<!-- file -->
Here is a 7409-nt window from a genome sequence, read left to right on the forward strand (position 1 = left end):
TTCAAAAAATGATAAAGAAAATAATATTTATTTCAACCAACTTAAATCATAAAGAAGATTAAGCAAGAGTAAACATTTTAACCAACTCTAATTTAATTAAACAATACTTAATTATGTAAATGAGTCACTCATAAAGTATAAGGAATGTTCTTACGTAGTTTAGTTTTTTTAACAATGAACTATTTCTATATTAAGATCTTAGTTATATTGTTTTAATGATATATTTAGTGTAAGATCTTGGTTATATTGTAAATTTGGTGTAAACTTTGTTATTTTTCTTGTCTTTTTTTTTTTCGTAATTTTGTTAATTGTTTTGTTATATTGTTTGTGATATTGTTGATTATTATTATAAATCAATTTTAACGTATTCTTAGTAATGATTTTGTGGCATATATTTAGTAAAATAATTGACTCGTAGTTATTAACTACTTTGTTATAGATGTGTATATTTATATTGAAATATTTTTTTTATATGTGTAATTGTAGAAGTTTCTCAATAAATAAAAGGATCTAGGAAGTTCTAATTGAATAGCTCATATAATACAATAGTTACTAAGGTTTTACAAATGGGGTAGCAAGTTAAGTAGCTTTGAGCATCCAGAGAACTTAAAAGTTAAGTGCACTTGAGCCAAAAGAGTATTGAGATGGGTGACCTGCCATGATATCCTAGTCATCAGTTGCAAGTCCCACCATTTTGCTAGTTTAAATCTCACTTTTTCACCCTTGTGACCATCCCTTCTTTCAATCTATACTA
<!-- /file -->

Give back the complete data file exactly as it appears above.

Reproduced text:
Here is a 7409-nt window from a genome sequence, read left to right on the forward strand (position 1 = left end):
TTCAAAAAATGATAAAGAAAATAATATTTATTTCAACCAACTTAAATCATAAAGAAGATTAAGCAAGAGTAAACATTTTAACCAACTCTAATTTAATTAAACAATACTTAATTATGTAAATGAGTCACTCATAAAGTATAAGGAATGTTCTTACGTAGTTTAGTTTTTTTAACAATGAACTATTTCTATATTAAGATCTTAGTTATATTGTTTTAATGATATATTTAGTGTAAGATCTTGGTTATATTGTAAATTTGGTGTAAACTTTGTTATTTTTCTTGTCTTTTTTTTTTTCGTAATTTTGTTAATTGTTTTGTTATATTGTTTGTGATATTGTTGATTATTATTATAAATCAATTTTAACGTATTCTTAGTAATGATTTTGTGGCATATATTTAGTAAAATAATTGACTCGTAGTTATTAACTACTTTGTTATAGATGTGTATATTTATATTGAAATATTTTTTTTATATGTGTAATTGTAGAAGTTTCTCAATAAATAAAAGGATCTAGGAAGTTCTAATTGAATAGCTCATATAATACAATAGTTACTAAGGTTTTACAAATGGGGTAGCAAGTTAAGTAGCTTTGAGCATCCAGAGAACTTAAAAGTTAAGTGCACTTGAGCCAAAAGAGTATTGAGATGGGTGACCTGCCATGATATCCTAGTCATCAGTTGCAAGTCCCACCATTTTGCTAGTTTAAATCTCACTTTTTCACCCTTGTGACCATCCCTTCTTTCAATCTATACTA